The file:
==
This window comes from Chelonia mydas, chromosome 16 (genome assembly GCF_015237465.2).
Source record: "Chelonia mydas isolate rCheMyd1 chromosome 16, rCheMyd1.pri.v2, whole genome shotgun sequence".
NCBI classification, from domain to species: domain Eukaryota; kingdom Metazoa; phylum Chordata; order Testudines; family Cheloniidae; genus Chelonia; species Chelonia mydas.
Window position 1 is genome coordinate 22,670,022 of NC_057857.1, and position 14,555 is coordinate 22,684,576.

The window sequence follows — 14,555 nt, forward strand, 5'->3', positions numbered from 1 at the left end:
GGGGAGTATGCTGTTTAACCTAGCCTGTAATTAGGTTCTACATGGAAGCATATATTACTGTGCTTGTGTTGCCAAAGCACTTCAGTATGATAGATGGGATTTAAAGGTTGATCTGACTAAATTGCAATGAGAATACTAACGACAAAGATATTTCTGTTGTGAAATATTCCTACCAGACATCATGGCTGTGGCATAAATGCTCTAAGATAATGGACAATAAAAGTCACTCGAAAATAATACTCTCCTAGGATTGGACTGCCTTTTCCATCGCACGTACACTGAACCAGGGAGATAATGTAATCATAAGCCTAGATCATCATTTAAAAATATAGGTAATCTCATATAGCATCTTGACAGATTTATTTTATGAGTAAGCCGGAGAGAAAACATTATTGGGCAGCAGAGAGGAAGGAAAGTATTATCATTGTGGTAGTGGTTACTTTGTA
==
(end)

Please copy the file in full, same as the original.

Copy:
This window comes from Chelonia mydas, chromosome 16 (genome assembly GCF_015237465.2).
Source record: "Chelonia mydas isolate rCheMyd1 chromosome 16, rCheMyd1.pri.v2, whole genome shotgun sequence".
NCBI classification, from domain to species: domain Eukaryota; kingdom Metazoa; phylum Chordata; order Testudines; family Cheloniidae; genus Chelonia; species Chelonia mydas.
Window position 1 is genome coordinate 22,670,022 of NC_057857.1, and position 14,555 is coordinate 22,684,576.

The window sequence follows — 14,555 nt, forward strand, 5'->3', positions numbered from 1 at the left end:
GGGGAGTATGCTGTTTAACCTAGCCTGTAATTAGGTTCTACATGGAAGCATATATTACTGTGCTTGTGTTGCCAAAGCACTTCAGTATGATAGATGGGATTTAAAGGTTGATCTGACTAAATTGCAATGAGAATACTAACGACAAAGATATTTCTGTTGTGAAATATTCCTACCAGACATCATGGCTGTGGCATAAATGCTCTAAGATAATGGACAATAAAAGTCACTCGAAAATAATACTCTCCTAGGATTGGACTGCCTTTTCCATCGCACGTACACTGAACCAGGGAGATAATGTAATCATAAGCCTAGATCATCATTTAAAAATATAGGTAATCTCATATAGCATCTTGACAGATTTATTTTATGAGTAAGCCGGAGAGAAAACATTATTGGGCAGCAGAGAGGAAGGAAAGTATTATCATTGTGGTAGTGGTTACTTTGTA